5 Reasons Why You Need to Add Vietnam to Your Travel Bucket List
For many years Vietnam was not a country I had ever considered. It was only really when I moved to London that I first tried Vietnamese food, and when I met people from university who had visited the place that it started to peak my interest.
It didn’t take long for me to become hooked on the idea of spending some time there and it became one of the key destinations on my backing itinerary. After just 1 week in the place I changed my flights to give myself an extra 10 days and maximise my 1 month visa – I was smitten. There are so many things I have loved about this country and as I sit here in my final few days before heading off to Cambodia it’s tricky to put exactly into words the feeling I have felt in my soul here, but here goes…
Of course, point number one, is always food. I arrived in Vietnam from India and needed a change from rice and spice, and what did Vietnam give me? Rice and spice!! But in such a different way. There’s a freshness to their cooking and flavours which you don’t get in Indian food. From their hearty bowls of Pho to their fresh spring rolls to even a simple rice and chicken dish I have very rarely been disappointed by the food in this country. The best thing about it? Eating it sitting on the side of the road on the child-sized plastic chairs, drinking 10p draught beer and watching the world go by.
Fresh spring rolls at Yummy, Cat Ba (they have pineapple in them!!!)
Peanut Donuts from the street food sellers in Hoi An (get in there early in the evening, they always sell out)
Madam Khanh – Banh Mi Queen in Hoi An (honestly the best in the world, I had 3 in a row)
Pho Quynh, Saigon (try the special if you’re a meat-lover)
When I’d planned my trip in my head it included all the main cities on the Open Bus Ticket; Hanoi, Hue, Hoi An, Nha Trang and Saigon (Ho Chi Minh City). After meeting a Bulgarian guy in my dorm on my first night in the place, the plan of course changed. Cat Ba, Tam Coc, Phong Nha and Mui Ne took over and boy was it worth it. I’ve enjoyed the cities here but there is nothing like the rice paddies, rivers, caves, mountains and beaches to really make you feel alive. Luscious greenery, colourful butterflies and even (a lot of the time, in my case) grey skies combined in the most dramatic of ways to make me feel like I was always in an epic movie scene, and then I arrived in Mui Ne and it all changed! Red sand dunes and bright blue skies met the crashing waves on the beach and Vietnam surprised me yet again. I know that by being confined to the bus that I missed out on a lot too; if you have the time and the means to go by motorbike you can get deeper into the heart of the place and really excite the senses.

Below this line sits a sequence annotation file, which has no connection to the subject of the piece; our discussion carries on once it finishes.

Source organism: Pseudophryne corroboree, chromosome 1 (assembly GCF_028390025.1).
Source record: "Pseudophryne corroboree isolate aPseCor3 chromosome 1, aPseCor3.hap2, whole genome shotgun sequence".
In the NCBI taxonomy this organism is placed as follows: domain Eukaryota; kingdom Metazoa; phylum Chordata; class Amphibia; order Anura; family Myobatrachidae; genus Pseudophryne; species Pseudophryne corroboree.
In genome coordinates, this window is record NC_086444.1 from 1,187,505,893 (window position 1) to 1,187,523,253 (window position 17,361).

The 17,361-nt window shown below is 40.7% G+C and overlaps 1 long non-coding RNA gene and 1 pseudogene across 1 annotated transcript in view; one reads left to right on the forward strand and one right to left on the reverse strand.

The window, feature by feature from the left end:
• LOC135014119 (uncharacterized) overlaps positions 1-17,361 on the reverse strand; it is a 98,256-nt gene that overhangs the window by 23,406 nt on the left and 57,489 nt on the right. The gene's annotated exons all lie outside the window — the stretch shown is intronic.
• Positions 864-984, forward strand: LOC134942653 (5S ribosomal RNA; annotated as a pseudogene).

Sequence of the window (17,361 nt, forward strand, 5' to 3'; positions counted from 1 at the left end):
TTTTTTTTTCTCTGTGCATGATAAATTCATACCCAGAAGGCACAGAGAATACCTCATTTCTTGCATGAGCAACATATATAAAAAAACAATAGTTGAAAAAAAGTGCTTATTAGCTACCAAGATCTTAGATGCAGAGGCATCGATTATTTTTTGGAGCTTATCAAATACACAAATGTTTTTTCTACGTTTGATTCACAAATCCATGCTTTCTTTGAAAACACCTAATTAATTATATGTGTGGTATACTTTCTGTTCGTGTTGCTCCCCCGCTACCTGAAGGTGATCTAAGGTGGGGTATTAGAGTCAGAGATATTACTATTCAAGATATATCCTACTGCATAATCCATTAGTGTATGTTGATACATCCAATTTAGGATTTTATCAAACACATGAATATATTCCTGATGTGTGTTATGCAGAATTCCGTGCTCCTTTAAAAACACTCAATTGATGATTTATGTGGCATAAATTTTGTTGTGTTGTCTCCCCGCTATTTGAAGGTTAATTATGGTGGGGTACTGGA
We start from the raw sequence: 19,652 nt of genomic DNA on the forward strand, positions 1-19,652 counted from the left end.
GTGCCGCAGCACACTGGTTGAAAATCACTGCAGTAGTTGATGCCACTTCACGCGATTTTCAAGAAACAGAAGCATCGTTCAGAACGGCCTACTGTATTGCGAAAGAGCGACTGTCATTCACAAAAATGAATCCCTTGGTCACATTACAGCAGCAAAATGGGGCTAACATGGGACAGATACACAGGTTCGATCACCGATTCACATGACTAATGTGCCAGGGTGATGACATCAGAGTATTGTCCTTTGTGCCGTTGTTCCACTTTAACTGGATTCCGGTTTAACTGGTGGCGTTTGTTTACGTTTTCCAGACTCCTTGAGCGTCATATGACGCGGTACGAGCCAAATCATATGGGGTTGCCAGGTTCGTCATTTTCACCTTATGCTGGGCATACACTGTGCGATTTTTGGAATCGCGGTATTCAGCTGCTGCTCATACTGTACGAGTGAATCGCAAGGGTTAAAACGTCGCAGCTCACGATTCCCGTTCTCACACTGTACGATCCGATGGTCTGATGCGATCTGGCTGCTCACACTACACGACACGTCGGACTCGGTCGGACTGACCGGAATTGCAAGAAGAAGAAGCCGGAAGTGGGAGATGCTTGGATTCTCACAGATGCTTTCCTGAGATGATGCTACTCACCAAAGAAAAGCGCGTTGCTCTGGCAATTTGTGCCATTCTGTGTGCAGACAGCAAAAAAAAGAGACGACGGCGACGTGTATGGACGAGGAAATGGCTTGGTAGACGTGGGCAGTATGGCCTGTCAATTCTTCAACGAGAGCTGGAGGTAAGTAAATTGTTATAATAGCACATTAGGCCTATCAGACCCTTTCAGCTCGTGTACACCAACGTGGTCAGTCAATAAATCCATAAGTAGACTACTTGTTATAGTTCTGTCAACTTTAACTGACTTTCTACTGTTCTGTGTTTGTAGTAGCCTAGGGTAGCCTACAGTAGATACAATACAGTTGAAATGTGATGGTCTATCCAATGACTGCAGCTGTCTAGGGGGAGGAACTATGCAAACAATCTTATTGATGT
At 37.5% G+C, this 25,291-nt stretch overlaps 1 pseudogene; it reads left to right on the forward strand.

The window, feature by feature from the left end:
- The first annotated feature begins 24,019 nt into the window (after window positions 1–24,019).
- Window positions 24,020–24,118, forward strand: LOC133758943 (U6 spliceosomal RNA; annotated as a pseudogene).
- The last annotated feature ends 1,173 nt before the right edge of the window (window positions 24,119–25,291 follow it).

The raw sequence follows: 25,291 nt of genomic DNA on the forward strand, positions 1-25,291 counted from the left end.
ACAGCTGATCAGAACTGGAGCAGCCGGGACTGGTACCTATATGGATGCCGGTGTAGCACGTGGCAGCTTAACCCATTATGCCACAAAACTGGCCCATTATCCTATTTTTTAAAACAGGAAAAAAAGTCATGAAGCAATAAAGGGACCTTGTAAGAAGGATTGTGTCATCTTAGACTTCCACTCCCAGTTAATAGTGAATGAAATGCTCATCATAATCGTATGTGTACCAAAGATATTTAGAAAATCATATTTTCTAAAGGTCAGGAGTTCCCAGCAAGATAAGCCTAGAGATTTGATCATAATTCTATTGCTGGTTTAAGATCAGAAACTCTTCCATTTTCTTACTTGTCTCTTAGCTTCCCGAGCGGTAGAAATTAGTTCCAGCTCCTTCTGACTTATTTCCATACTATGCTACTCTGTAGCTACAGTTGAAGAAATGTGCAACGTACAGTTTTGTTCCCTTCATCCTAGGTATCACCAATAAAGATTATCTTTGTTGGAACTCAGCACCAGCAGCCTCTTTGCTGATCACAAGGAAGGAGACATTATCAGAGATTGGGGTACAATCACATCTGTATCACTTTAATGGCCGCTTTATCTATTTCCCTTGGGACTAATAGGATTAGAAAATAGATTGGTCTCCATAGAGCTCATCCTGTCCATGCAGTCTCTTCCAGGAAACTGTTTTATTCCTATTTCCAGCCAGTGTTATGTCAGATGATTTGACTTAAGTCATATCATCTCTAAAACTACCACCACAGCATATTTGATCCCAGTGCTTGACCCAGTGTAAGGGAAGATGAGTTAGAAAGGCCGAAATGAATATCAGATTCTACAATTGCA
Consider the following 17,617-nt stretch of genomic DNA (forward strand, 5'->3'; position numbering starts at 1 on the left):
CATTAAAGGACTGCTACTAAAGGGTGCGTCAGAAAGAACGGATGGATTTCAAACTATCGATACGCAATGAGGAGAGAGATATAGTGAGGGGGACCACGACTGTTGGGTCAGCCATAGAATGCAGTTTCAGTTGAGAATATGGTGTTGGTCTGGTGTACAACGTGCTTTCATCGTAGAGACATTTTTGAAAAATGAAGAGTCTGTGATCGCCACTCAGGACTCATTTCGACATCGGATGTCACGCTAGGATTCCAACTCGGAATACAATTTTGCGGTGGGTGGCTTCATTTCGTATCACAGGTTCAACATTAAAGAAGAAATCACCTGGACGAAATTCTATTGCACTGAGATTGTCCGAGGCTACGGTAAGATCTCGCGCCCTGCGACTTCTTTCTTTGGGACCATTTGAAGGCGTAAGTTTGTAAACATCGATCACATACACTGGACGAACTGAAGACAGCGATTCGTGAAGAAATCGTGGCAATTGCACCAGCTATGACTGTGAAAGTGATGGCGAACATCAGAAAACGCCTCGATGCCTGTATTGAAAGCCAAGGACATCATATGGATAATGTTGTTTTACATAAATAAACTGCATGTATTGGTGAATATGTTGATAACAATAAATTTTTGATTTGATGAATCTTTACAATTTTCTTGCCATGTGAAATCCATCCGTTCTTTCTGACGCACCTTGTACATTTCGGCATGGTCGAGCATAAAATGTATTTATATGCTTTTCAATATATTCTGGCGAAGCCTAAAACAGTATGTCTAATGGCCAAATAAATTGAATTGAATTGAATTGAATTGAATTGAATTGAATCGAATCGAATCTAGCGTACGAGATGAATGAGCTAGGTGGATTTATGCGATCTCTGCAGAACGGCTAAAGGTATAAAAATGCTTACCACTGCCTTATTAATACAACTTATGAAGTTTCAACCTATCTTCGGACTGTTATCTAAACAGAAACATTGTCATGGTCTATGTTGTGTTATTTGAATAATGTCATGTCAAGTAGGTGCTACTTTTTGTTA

In the last month we have encountered so many friendly souls with beautiful hearts ready to invite us into their lives and share their culture with us. From the 20 year old Hoai who I met by the lake in Hanoi and helped with her English, to the family who invited us into their home in Hoi An to try the food they were preparing for their family dinner, to the school girls who interviewed me about equality and team spirit in Saigon for a project they were working on, I have felt such a good connection with the people of this country. They are happy and smiley and proud and open and I have felt safe and content in their country every step of the way.
Vietnam’s history is long and complicated and, as I realised when I visited the War Remnants Museum in Saigon, still affecting the daily lives of the people who live here. I had high expectations for the historical sites like Hue and was disappointed, but at the same time visited temples in My Son which date back to the 4th century and blew me away. Their methods of preservation and the information given to the general public are lacking in most cases when it comes to the historical must-sees, but that adds to the mystique, charm and eeriness, giving you a sense that they really are still getting over the atrocities of their very recent past.
The Open Road
If I could go back and do it again? I’d do it by motorbike. I was lucky enough to meet people on the way who had bought bikes and they took me to places I would never have been able to reach on my own and for that I will be forever grateful. Being on the bike was terrifying at first but as I relaxed into it I began to feel sadness as I boarded the overnight sleeper bus (as good as they are) to a place while the boys zoomed off freely; masters of their own route.
As my new friend Aleks once said to me “this country is basically one giant scooter”, and it really is the only way to travel. If you can buy a bike and feel confident to drive it, don’t even hesitate, your experience will be even richer and more colourful than mine was.